Dwyane Wade’s wardrobe change at halftime wasn’t about fashion — believe it or not.
Wade is one of the most fashion-centric players in the NBA and, yes, he’s trying to sell his new shoes at all times, but Wade said he changed his footwear for the second half of the Heat’s 105-91 victory over the Pacers because he burned through the first pair playing defense.
“I went through them in the first half,” Wade said. “I was moving. I wanted some stiff shoes.”
Wade finished the game with six steals; Miami had 10 steals as a team. As healthy as he has been all season, Wade said after the game that defensively he’s playing “as good as I have played in a while.”
“I’ve just been trying to be active and not make too many mistakes,” Wade said. “Everyone has to do their job and sometimes it’s my job to make big plays. Because I’m healthy, I’m able to move. I think it’s as good defensively as I’ve played since 08-09.”
In somewhat of a surprise strategic move, Wade started the game on defense covering Paul George, the Pacers’ young All-Star. George finished the game with 10 points in 42 minutes.
Wade was originally supposed to guard George Hill and said after the game that it was teammate LeBron James’ idea for a defensive switch.
James, who would normally guard George, defended Lance Stephenson.
“LeBron said he wanted me to guard him and I said fine,” Wade said. “It was just between players. I think the biggest thing is [James] wanted me engaged in the game early for the start and very aggressive.”
Wade is just getting it done defensively.
After going 9 of 16 from the field against the Pacers, Wade is shooting 60.8 percent (104 of 171) over his past nine games.
Wade currently has scored in double-figures in 48 consecutive games, which is the fifth longest streak of his career.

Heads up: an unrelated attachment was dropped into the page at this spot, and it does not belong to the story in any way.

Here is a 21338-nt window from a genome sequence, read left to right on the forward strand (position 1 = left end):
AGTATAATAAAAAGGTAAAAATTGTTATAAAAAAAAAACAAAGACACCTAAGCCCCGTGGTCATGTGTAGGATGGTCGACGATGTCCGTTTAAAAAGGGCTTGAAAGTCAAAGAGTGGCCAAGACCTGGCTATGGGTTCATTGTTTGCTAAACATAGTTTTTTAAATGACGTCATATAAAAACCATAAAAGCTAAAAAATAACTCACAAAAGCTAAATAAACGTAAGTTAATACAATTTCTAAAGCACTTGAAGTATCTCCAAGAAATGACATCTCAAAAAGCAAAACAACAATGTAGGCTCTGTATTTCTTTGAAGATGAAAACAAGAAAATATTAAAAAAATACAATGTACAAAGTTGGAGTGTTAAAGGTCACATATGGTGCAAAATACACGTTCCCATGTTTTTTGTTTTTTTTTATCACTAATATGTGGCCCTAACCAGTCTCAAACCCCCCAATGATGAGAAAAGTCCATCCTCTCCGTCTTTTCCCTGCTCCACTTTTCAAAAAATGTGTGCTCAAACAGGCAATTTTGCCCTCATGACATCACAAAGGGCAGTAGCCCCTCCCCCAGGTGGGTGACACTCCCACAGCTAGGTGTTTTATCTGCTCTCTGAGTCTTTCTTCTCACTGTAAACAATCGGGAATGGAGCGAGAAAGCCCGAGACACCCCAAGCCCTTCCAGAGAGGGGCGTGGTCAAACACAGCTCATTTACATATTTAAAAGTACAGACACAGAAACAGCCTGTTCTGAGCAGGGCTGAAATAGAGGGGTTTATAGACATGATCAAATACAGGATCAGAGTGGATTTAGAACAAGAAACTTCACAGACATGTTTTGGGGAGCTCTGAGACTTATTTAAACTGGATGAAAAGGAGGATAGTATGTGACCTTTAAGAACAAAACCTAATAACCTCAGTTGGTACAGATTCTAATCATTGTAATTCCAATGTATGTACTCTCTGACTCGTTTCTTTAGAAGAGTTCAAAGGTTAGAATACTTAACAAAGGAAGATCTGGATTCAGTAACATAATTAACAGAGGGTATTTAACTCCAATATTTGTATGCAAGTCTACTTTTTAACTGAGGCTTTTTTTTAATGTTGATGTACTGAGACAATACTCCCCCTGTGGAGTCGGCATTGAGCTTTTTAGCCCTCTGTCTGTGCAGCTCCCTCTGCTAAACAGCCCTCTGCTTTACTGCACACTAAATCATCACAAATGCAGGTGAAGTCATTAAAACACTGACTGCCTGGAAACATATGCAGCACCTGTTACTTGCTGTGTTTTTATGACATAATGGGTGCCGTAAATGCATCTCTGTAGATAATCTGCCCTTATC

Wade scored 23 points Sunday against the Pacers.
After winning 18 games in a row, the Heat now has the best winning percentage in the NBA (.770) and also has clinched a spot in the playoffs. Coach Erik Spoelstra said his team isn’t going to spend much time dwelling on the milestones.
“Maybe only the microcosm of a second for perspective,” Spoelstra said. “For us and this franchise and the people that have been here in the tough years, particularly that 15-win season and how miserable that year was.”
If the Heat finishes the season with the best record in the league, it would have home-court advantage throughout the playoffs. It seems important, but Spoelstra said he’s not worried about it.
“The most important thing is we’re playing well,” Spoelstra said. “That trump almost everything. If we’re playing well, then that probably means we’re playing to our identity. Those are habits that take a long time to build.
“For us, it’s something we have to continually stress, because there is an easier way for us to play. But that’s not a successful way for us to play. And we know what our keys are on both sides of the floor, but it takes a great commitment and a great energy commitment.”